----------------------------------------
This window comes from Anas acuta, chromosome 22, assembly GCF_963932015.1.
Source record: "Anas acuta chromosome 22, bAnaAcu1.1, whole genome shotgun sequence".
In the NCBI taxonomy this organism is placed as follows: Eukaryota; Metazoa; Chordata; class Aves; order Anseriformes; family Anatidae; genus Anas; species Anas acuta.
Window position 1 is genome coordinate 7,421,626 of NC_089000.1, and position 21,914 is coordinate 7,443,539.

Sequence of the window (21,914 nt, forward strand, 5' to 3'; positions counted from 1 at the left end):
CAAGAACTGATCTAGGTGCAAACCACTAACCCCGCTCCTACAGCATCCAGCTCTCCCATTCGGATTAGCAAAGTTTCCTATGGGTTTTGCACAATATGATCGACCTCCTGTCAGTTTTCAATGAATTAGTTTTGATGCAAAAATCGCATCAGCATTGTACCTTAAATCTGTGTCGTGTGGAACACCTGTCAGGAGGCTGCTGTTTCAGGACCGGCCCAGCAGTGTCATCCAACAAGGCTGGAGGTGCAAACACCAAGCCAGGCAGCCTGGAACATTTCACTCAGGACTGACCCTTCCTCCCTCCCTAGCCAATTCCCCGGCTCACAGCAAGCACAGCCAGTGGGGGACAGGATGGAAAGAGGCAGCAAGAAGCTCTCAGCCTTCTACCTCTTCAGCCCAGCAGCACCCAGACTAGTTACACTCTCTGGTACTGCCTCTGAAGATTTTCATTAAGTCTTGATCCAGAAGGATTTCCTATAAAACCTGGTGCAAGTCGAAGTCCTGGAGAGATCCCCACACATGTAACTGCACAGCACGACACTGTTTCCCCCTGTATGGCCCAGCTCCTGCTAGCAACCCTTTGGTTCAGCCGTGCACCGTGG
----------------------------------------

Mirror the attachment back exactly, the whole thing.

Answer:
This window comes from Anas acuta, chromosome 22, assembly GCF_963932015.1.
Source record: "Anas acuta chromosome 22, bAnaAcu1.1, whole genome shotgun sequence".
In the NCBI taxonomy this organism is placed as follows: Eukaryota; Metazoa; Chordata; class Aves; order Anseriformes; family Anatidae; genus Anas; species Anas acuta.
Window position 1 is genome coordinate 7,421,626 of NC_089000.1, and position 21,914 is coordinate 7,443,539.

Sequence of the window (21,914 nt, forward strand, 5' to 3'; positions counted from 1 at the left end):
CAAGAACTGATCTAGGTGCAAACCACTAACCCCGCTCCTACAGCATCCAGCTCTCCCATTCGGATTAGCAAAGTTTCCTATGGGTTTTGCACAATATGATCGACCTCCTGTCAGTTTTCAATGAATTAGTTTTGATGCAAAAATCGCATCAGCATTGTACCTTAAATCTGTGTCGTGTGGAACACCTGTCAGGAGGCTGCTGTTTCAGGACCGGCCCAGCAGTGTCATCCAACAAGGCTGGAGGTGCAAACACCAAGCCAGGCAGCCTGGAACATTTCACTCAGGACTGACCCTTCCTCCCTCCCTAGCCAATTCCCCGGCTCACAGCAAGCACAGCCAGTGGGGGACAGGATGGAAAGAGGCAGCAAGAAGCTCTCAGCCTTCTACCTCTTCAGCCCAGCAGCACCCAGACTAGTTACACTCTCTGGTACTGCCTCTGAAGATTTTCATTAAGTCTTGATCCAGAAGGATTTCCTATAAAACCTGGTGCAAGTCGAAGTCCTGGAGAGATCCCCACACATGTAACTGCACAGCACGACACTGTTTCCCCCTGTATGGCCCAGCTCCTGCTAGCAACCCTTTGGTTCAGCCGTGCACCGTGG